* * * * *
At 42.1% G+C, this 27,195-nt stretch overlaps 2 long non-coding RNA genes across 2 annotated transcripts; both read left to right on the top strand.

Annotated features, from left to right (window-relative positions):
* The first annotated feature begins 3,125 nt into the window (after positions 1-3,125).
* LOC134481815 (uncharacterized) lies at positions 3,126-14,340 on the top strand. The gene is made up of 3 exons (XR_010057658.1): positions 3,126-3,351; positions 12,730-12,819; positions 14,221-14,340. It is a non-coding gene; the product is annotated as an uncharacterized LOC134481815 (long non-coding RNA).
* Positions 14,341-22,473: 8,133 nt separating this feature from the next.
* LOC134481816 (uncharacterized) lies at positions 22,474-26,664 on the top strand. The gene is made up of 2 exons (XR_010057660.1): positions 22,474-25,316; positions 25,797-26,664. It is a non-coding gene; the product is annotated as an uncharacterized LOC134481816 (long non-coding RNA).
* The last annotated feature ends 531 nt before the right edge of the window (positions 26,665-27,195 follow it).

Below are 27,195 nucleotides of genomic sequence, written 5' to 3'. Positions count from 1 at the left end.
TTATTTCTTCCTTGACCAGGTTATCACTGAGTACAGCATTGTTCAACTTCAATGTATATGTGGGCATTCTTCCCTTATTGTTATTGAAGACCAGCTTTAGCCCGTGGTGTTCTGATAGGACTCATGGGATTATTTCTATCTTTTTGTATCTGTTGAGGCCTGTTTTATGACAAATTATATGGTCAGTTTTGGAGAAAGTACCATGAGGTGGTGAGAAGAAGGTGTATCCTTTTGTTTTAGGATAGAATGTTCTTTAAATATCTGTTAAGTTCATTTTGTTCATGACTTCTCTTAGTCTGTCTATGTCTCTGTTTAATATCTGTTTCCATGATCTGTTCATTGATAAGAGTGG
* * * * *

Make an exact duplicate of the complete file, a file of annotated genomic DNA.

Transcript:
At 42.1% G+C, this 27,195-nt stretch overlaps 2 long non-coding RNA genes across 2 annotated transcripts; both read left to right on the top strand.

Annotated features, from left to right (window-relative positions):
* The first annotated feature begins 3,125 nt into the window (after positions 1-3,125).
* LOC134481815 (uncharacterized) lies at positions 3,126-14,340 on the top strand. The gene is made up of 3 exons (XR_010057658.1): positions 3,126-3,351; positions 12,730-12,819; positions 14,221-14,340. It is a non-coding gene; the product is annotated as an uncharacterized LOC134481815 (long non-coding RNA).
* Positions 14,341-22,473: 8,133 nt separating this feature from the next.
* LOC134481816 (uncharacterized) lies at positions 22,474-26,664 on the top strand. The gene is made up of 2 exons (XR_010057660.1): positions 22,474-25,316; positions 25,797-26,664. It is a non-coding gene; the product is annotated as an uncharacterized LOC134481816 (long non-coding RNA).
* The last annotated feature ends 531 nt before the right edge of the window (positions 26,665-27,195 follow it).

Below are 27,195 nucleotides of genomic sequence, written 5' to 3'. Positions count from 1 at the left end.
TTATTTCTTCCTTGACCAGGTTATCACTGAGTACAGCATTGTTCAACTTCAATGTATATGTGGGCATTCTTCCCTTATTGTTATTGAAGACCAGCTTTAGCCCGTGGTGTTCTGATAGGACTCATGGGATTATTTCTATCTTTTTGTATCTGTTGAGGCCTGTTTTATGACAAATTATATGGTCAGTTTTGGAGAAAGTACCATGAGGTGGTGAGAAGAAGGTGTATCCTTTTGTTTTAGGATAGAATGTTCTTTAAATATCTGTTAAGTTCATTTTGTTCATGACTTCTCTTAGTCTGTCTATGTCTCTGTTTAATATCTGTTTCCATGATCTGTTCATTGATAAGAGTGG